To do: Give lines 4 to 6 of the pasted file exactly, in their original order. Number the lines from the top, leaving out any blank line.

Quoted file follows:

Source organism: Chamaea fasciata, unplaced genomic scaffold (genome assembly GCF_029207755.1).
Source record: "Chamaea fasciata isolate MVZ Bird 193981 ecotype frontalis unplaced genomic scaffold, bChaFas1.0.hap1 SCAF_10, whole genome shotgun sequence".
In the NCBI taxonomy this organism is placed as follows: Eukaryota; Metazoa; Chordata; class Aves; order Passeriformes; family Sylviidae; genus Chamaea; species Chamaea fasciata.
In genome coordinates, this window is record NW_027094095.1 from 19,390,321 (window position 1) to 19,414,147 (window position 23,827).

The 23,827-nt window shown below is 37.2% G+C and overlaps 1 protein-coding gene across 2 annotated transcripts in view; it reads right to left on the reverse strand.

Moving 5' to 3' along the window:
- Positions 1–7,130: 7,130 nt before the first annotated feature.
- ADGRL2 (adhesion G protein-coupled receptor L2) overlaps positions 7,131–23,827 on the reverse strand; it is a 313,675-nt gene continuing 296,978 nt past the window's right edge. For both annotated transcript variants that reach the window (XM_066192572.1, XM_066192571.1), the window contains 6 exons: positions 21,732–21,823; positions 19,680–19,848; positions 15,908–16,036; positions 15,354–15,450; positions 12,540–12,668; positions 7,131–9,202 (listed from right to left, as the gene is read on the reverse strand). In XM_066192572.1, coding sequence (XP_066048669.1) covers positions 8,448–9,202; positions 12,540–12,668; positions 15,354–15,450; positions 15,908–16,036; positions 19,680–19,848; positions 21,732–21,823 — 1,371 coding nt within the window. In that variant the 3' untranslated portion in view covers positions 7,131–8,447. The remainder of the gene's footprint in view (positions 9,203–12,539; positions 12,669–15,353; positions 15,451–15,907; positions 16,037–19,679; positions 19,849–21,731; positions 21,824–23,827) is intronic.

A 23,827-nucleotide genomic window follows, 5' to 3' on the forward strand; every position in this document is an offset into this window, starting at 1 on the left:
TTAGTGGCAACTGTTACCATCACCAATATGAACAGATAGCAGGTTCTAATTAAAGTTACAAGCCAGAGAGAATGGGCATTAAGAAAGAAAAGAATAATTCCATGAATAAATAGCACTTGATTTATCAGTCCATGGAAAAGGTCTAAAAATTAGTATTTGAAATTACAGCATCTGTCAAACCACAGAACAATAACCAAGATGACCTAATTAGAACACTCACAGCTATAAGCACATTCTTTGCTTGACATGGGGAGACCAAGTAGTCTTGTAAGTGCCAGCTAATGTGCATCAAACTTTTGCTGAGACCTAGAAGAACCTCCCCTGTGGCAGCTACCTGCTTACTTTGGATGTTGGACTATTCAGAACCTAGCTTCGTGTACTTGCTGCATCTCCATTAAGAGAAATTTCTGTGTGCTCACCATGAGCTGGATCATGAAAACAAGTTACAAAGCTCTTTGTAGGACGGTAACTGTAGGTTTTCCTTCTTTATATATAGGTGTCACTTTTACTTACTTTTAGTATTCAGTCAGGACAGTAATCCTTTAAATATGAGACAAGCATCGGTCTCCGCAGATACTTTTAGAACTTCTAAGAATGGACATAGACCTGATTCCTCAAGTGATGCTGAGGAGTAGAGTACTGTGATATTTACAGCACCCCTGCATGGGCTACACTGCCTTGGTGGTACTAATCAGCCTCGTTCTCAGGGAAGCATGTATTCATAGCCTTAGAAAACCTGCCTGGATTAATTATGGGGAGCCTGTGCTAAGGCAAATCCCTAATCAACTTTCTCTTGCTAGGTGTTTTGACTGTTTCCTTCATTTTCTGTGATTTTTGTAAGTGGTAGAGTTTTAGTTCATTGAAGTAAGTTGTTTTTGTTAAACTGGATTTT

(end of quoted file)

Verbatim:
In genome coordinates, this window is record NW_027094095.1 from 19,390,321 (window position 1) to 19,414,147 (window position 23,827).

The 23,827-nt window shown below is 37.2% G+C and overlaps 1 protein-coding gene across 2 annotated transcripts in view; it reads right to left on the reverse strand.

Moving 5' to 3' along the window: